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The number of starts that builders didn’t do, created an inventory shortage today of millions of homes. And Gary [Keller, Keller Williams Realty] said a couple of weeks ago that the shortage is still somewhere in the neighborhood of two and a half to 3 million units.

It will still take between five and seven years for builders to catch up to the pent up demand that we don’t have the inventory for. But we’re in a housing shortage and think about who’s buying houses.



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My conversation six weeks ago was all about setting expectations. You need to be prepared to offer a full price, or better, you need to be prepared to offer a substantial amount of due diligence, money, skin-in-the-game.

And if you don’t do that, then you’re not going to be competitive and you won’t buy the house.

I have people now that are saying we’re thinking about buying in the fall and I’m going, that’s awesome because the market is going to change. There will be more inventory available and you might see better opportunity in the new home market at better prices than you will today.



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A year ago, we were saying the average days on market is 90 to 120 days.

And now I’m telling clients in that $250 to $350 price range that we’re going to put it on the market on Thursday. I want you to leave town Friday morning, come back on Sunday, and we’ll review offers. One day of showings, highest-and-best by noon on Sunday.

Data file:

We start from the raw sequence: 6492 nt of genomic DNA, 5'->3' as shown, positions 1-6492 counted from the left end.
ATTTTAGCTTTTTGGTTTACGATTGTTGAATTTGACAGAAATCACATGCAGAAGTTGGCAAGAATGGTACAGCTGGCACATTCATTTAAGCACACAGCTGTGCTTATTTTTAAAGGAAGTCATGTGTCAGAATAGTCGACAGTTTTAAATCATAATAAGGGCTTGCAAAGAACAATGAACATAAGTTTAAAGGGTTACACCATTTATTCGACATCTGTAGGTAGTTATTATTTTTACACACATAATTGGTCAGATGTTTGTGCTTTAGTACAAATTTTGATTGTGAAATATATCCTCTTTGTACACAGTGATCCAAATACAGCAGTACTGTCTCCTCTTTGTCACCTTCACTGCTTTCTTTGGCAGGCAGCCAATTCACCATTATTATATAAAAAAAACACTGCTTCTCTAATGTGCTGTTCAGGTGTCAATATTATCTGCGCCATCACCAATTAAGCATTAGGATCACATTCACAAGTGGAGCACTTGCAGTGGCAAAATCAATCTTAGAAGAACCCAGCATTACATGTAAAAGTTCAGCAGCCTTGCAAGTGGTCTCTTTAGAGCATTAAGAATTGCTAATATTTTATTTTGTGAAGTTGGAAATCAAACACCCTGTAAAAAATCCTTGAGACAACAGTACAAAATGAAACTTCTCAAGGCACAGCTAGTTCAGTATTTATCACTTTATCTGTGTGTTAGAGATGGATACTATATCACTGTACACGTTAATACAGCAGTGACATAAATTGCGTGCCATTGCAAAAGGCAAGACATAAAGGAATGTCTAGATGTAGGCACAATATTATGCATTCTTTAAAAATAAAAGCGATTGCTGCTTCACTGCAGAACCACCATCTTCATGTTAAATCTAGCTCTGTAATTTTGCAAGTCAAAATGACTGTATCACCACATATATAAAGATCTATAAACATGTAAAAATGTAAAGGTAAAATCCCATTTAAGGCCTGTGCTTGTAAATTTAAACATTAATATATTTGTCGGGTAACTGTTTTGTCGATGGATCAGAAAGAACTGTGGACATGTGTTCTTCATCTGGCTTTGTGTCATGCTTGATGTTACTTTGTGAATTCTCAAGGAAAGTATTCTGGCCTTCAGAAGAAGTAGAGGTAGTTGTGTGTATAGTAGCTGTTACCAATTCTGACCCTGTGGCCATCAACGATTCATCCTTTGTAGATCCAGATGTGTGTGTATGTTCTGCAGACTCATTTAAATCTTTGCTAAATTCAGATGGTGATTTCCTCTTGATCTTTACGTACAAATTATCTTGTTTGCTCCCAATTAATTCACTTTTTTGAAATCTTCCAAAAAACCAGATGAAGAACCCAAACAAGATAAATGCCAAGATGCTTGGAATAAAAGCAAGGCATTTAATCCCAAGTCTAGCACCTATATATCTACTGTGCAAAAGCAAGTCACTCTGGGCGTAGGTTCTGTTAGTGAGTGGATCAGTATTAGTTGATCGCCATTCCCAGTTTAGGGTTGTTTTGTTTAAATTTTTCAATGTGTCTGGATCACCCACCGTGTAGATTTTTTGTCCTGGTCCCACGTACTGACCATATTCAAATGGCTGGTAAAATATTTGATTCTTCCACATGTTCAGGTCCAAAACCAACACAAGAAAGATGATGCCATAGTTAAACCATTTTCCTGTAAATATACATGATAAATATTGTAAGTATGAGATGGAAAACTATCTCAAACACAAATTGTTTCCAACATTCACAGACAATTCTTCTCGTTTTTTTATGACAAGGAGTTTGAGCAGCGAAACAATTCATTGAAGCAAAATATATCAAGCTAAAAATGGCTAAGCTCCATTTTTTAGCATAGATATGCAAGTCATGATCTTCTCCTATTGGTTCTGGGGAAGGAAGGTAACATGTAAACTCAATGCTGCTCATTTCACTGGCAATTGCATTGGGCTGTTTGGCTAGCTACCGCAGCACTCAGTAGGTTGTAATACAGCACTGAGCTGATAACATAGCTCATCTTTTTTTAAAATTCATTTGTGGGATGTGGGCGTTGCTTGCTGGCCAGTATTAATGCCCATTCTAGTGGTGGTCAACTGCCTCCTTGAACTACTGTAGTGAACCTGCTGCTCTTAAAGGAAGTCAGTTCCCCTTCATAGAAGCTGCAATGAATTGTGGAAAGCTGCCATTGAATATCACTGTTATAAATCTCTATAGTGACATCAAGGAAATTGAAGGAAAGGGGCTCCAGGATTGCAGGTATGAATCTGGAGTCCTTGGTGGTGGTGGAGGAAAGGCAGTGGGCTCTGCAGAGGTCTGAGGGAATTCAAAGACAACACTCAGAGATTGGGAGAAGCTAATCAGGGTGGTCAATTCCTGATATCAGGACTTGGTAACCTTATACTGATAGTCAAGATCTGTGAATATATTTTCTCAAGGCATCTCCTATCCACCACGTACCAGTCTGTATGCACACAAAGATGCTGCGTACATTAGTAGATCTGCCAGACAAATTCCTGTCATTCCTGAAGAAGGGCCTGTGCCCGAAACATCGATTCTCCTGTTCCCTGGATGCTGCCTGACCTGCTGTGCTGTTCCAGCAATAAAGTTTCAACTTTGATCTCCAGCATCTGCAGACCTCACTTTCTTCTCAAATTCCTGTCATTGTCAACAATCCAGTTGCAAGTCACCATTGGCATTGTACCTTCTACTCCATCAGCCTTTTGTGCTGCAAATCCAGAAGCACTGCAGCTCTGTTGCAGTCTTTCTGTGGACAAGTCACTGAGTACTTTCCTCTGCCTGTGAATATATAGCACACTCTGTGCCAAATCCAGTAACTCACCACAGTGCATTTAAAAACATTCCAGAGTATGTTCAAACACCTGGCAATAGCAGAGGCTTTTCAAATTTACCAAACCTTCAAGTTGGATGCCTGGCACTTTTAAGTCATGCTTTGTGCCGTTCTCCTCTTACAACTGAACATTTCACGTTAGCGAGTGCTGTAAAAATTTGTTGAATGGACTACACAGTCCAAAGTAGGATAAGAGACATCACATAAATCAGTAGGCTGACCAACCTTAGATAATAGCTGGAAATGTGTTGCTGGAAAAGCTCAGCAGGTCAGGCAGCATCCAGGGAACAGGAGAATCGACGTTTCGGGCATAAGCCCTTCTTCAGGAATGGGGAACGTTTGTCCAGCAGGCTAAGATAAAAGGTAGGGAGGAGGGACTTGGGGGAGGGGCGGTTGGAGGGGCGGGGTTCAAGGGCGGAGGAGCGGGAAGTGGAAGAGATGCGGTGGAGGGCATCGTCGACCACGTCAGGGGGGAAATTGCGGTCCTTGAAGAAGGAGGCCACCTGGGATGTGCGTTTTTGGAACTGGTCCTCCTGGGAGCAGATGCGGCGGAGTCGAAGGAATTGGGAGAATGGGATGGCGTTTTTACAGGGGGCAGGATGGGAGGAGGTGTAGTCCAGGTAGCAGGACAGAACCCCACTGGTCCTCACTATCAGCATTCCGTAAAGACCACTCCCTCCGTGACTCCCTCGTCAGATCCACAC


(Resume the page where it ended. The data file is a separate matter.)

And last one we put on the market like that, we had nine offers.



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We’re going to start to see the home price appreciation level out and maybe even the average, maybe even home price appreciation, which has not declined in more than two years – it’s been going up and up and up – we may actually see a decline in appreciation where home prices actually retract.

I don’t think it’s going to happen in the resale market. I think it’ll happen in the new home market.



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Major metropolitan areas New York, San Francisco, Atlanta, Detroit, Dallas, Austin, all of the major, highly densely populated areas in the country are having population losses. New York City, I read a week or so ago, lost 350,000 people in the first quarter of the year.

And all those people are going somewhere and they’re going to less densely populated areas like Wilmington, like Leland, like Charleston, anywhere in the Southeast.

Our areas, mid Atlantic, Southeast, are still experiencing very strong markets because we have an exodus of people from the big cities who want to come and live in a place that’s not so compact.